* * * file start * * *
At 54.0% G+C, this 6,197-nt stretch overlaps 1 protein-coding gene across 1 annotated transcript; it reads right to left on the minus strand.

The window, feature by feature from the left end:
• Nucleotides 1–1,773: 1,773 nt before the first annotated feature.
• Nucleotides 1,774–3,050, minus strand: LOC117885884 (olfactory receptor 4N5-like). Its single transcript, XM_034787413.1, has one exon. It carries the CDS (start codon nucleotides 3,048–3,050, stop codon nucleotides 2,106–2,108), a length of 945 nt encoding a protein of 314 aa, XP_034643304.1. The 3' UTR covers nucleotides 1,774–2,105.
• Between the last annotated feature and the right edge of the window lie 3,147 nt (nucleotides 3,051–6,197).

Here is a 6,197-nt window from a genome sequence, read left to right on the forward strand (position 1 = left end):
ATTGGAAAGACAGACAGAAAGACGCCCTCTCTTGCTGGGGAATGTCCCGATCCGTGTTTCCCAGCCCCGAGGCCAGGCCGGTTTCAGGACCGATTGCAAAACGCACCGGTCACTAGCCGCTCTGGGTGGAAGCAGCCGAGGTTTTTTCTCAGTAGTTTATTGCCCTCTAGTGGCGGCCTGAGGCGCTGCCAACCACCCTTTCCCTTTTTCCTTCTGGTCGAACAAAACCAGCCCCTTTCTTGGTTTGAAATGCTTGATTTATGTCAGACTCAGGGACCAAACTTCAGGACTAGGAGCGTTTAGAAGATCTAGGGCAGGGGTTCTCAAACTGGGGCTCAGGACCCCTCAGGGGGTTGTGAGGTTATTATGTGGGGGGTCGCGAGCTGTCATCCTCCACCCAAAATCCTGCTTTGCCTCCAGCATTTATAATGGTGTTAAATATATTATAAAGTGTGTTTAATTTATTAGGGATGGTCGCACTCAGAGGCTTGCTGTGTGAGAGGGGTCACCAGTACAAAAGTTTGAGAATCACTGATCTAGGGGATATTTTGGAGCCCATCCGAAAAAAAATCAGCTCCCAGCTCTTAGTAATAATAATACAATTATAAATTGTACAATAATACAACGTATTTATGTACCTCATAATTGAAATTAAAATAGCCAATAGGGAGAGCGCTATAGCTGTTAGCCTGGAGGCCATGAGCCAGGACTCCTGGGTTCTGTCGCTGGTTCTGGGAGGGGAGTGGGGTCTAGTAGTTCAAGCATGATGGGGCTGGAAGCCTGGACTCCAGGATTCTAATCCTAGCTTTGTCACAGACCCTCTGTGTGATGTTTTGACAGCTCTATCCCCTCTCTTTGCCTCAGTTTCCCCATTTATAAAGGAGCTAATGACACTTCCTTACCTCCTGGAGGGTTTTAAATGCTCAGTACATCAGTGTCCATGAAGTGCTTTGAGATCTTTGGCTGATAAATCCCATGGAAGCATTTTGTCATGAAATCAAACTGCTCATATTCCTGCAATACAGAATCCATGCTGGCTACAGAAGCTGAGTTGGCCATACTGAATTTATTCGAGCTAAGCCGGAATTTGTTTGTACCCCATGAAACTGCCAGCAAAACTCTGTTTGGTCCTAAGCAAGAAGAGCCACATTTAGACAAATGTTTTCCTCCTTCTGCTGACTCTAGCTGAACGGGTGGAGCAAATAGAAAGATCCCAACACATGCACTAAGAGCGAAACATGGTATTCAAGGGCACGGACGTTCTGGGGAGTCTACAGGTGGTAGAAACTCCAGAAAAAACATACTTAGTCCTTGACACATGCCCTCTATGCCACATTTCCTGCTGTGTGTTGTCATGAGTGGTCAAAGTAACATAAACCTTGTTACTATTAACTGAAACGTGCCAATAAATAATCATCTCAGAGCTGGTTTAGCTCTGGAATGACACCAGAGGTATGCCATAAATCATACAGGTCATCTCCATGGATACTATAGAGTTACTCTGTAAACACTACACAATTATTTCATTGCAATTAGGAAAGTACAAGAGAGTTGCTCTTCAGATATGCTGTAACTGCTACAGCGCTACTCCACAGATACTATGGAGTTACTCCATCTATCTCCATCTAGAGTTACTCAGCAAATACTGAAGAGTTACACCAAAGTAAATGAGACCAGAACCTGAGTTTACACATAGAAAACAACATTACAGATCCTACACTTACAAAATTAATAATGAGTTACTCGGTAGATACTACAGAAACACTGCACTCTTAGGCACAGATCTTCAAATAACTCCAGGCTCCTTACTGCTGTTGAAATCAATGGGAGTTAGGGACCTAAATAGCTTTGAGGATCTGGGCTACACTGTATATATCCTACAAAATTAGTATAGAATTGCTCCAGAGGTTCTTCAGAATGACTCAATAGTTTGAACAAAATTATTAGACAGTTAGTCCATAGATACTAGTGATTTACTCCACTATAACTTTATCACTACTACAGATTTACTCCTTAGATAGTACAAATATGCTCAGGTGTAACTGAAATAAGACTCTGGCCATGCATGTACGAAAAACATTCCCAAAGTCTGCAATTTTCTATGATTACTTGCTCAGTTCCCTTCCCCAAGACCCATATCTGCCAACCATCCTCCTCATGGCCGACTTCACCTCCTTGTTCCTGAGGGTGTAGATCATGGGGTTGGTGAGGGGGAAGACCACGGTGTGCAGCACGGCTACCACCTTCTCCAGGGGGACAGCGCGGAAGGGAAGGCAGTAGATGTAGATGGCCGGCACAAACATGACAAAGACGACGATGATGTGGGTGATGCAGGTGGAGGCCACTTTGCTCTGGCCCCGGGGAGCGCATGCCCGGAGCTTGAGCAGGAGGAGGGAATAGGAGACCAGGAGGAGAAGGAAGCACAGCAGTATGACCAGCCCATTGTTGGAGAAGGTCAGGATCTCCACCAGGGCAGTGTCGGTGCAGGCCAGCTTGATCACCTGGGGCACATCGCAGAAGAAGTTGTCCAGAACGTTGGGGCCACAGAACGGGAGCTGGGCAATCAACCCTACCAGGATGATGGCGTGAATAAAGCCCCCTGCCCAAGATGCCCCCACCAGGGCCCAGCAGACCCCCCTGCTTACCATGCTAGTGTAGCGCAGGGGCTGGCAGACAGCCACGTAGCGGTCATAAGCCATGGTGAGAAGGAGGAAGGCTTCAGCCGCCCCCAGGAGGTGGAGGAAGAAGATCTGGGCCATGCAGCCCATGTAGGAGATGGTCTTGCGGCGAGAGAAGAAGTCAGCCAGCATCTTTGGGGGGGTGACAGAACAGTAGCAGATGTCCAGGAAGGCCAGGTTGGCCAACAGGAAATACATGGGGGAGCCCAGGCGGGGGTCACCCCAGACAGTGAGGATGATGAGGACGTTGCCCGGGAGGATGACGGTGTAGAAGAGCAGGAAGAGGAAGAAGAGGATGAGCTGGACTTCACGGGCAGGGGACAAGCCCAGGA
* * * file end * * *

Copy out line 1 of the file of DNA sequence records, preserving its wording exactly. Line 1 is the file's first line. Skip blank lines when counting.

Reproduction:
At 54.0% G+C, this 6,197-nt stretch overlaps 1 protein-coding gene across 1 annotated transcript; it reads right to left on the minus strand.